Earlier this year I performed my last act as Drizzle liaison to SPI by requesting that Drizzle be removed from the list of active SPI member projects and that about 6000 USD of donated funds be moved to the SPI general fund.
Drizzle project started in 2008, when Brian Aker and a few other MySQL employees were moved to Sun Microsystem's CTO labs. The background to why there was demand for such a project was in my opinion twofold:
1) Even if MySQL was a leading open source product at the time, with a vibrant and opinionated open source community, it was also the first large single vendor open source ecosystem. This meant that essentially all MySQL code was developed by engineers employed by MySQL itself. While this is not uncommon today, it was at the time, and often came as a surprise to outside community members who tried and then failed to contribute code to MySQL.
2) MySQL's engineering department had managed to tie themselves into a knot and progress was largely stalled during the 5.0 to 5.1 cycle. When I joined the company, MySQL was in the middle of a 13 month code freeze, trying to stabilize toward a 5.1 release. Crucial improvements, like support for more than 2 CPU cores, were developed outside the company. Notably by a team at Google led by Mark Callaghan.
With all the frustrations accumulated both inside and outside MySQL-the-company, Drizzle was received with much enthusiasm. Even Monty Widenius, creator of MySQL, endorsed the project and its more community oriented approach. According to my memory over 50 people contributed to Drizzle in its first year - another testament to how much goodwill and potential the project had in the MySQL community.
Drizzle's approach was to work from a clean slate. Breaking with full MySQL compatibility, a lot of the MySQL 5.0 features (stored procedures, triggers...) were deleted to arrive at a simpler code base. A few months later, Monty would create MariaDB and after that Percona would launch Percona Server, both of which remained compatible with the parent MySQL, and crucially produced regular, stable, production quality releases. In the end it has been these two MySQL forks that were able to fill the void that existed in the MySQL community at the time.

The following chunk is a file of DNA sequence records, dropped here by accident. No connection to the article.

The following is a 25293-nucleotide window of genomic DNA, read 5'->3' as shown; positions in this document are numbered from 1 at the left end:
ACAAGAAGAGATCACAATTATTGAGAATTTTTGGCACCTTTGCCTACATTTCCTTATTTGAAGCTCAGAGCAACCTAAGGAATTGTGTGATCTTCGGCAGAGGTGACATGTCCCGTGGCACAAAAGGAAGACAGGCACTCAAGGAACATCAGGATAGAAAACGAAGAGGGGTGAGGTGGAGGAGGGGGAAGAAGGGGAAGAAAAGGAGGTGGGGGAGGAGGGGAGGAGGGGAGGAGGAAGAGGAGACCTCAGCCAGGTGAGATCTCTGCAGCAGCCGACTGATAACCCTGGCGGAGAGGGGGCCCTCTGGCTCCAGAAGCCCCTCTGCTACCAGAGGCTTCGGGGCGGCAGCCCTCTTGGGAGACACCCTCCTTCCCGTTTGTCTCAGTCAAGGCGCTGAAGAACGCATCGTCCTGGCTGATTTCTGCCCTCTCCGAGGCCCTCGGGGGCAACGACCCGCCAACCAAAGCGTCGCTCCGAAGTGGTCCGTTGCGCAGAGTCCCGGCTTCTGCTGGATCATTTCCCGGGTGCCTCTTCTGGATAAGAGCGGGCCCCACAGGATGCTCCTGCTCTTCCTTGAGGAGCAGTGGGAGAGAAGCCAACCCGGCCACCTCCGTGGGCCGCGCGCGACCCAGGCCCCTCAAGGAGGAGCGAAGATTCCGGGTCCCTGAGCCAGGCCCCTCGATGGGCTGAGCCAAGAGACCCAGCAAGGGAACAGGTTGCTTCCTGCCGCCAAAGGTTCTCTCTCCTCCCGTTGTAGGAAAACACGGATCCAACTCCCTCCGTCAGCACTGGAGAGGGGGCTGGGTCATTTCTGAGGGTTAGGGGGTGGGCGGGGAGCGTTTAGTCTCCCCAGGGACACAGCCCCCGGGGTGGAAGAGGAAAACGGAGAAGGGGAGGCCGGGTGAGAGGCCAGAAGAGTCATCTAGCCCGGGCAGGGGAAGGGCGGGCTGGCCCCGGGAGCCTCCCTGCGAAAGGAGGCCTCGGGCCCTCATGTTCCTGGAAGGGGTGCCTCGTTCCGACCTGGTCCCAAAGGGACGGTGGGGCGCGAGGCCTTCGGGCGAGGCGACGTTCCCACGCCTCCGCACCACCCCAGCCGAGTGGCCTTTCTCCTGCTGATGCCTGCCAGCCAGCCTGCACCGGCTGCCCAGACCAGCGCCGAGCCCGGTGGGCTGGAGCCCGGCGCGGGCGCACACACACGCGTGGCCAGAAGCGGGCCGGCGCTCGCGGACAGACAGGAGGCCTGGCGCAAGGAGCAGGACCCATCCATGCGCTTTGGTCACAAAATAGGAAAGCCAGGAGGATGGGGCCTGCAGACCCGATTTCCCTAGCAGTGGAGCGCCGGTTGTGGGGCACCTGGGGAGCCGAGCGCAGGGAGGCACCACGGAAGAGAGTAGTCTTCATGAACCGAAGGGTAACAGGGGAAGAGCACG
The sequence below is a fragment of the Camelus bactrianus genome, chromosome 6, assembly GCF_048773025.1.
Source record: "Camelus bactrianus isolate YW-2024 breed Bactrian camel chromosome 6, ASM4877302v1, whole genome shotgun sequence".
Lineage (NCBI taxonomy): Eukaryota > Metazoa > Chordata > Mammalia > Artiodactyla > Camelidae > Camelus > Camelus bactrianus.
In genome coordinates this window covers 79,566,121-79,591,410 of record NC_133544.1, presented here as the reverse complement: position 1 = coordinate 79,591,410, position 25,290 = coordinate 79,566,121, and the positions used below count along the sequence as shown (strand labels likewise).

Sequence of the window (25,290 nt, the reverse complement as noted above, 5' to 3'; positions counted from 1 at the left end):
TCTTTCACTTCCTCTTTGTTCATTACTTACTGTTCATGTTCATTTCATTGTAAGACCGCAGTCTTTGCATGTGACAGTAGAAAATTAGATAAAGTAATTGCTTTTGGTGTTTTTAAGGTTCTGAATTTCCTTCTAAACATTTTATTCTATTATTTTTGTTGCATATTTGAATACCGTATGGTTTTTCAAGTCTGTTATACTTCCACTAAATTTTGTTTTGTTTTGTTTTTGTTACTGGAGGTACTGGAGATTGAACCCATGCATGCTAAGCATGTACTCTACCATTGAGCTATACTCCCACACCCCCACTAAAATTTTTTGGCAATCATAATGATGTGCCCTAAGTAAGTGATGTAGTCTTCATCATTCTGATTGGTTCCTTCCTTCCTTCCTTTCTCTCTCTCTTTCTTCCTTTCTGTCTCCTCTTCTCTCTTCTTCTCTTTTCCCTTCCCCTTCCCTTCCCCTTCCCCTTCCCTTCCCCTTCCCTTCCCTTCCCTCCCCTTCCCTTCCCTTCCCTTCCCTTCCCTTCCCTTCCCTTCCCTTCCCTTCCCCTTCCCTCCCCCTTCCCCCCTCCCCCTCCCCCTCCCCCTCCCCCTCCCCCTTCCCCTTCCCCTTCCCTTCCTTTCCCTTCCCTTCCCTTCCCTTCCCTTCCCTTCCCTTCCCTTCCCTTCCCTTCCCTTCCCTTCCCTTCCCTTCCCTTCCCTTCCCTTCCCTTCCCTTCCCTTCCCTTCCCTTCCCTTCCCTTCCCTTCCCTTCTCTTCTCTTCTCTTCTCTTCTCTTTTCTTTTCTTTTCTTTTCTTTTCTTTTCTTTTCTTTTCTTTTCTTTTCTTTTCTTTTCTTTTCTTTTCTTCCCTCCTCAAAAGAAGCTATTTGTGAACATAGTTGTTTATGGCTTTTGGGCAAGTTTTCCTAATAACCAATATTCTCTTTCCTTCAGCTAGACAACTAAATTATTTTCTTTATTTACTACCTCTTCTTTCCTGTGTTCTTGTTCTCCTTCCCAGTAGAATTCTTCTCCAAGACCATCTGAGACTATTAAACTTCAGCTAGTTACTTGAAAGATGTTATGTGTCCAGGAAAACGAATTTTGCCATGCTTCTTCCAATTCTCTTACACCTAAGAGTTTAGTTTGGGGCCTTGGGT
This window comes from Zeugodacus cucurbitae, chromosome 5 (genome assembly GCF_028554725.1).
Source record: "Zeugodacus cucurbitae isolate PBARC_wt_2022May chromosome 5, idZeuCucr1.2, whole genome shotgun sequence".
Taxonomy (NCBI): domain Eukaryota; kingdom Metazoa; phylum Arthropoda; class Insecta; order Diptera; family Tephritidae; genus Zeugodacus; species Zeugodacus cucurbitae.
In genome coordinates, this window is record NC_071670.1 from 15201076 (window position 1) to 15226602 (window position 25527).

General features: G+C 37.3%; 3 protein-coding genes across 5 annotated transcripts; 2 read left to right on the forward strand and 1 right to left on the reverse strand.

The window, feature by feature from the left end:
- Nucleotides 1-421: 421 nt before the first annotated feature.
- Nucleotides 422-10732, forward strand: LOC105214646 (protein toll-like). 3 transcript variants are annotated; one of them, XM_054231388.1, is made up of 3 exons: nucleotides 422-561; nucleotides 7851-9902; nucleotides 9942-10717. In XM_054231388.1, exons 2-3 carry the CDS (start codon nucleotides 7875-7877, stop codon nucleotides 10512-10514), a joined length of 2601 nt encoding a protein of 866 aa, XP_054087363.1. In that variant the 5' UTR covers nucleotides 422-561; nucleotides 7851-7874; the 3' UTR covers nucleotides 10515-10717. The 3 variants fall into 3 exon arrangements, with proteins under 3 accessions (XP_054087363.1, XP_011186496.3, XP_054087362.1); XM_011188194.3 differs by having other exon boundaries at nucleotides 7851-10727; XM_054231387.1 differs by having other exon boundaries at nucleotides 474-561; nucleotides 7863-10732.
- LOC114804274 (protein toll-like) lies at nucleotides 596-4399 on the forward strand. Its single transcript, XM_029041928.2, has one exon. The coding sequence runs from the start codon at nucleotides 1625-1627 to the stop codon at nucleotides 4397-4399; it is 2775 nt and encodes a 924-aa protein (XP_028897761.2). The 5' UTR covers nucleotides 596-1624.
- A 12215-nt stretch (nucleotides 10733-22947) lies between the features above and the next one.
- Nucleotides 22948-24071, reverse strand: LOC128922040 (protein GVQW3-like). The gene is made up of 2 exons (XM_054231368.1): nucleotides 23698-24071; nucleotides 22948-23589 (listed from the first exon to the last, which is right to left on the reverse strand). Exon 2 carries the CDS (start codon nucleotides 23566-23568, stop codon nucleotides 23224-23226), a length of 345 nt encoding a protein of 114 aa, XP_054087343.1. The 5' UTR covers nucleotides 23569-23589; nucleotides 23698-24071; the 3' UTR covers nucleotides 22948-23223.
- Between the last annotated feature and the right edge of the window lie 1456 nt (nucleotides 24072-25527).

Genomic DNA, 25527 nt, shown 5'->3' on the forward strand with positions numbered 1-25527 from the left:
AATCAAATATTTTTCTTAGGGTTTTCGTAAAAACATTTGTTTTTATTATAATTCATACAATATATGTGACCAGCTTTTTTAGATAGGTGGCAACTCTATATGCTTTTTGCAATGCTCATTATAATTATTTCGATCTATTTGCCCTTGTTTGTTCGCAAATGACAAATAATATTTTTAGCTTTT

Let's rewrite everything
Drizzle's approach to "rewrite everything from scratch" is a very common lure that engineers around the World often dream of. I have heard this so many times at so many companies. Apart from the obvious reason - the "legacy" code base is crap and we will be better off starting from a clean slate - I've heard and observed the following reasons1:
- The current code base is hard to understand to you, and writing your own code from scratch will result in a code base you understand better. Hopefully. (Yet other engineers may be perfectly capable of working with the legacy code base. The question is, why is it hard for you?)
- We should use Go for the new project.
- We should migrate all of our stack from AWS to GCP, said an engineer who had read a blog that GCP had better performance and may therefore solve a specific performance issue he had failed to fix.
- Writing your own tool is apparently easier than reading the documentation of an existing one that you could have just used.
- Writing your own tool from scratch is more fun. (Yes, one honest engineer really said this out loud once. I appreciated the honesty.)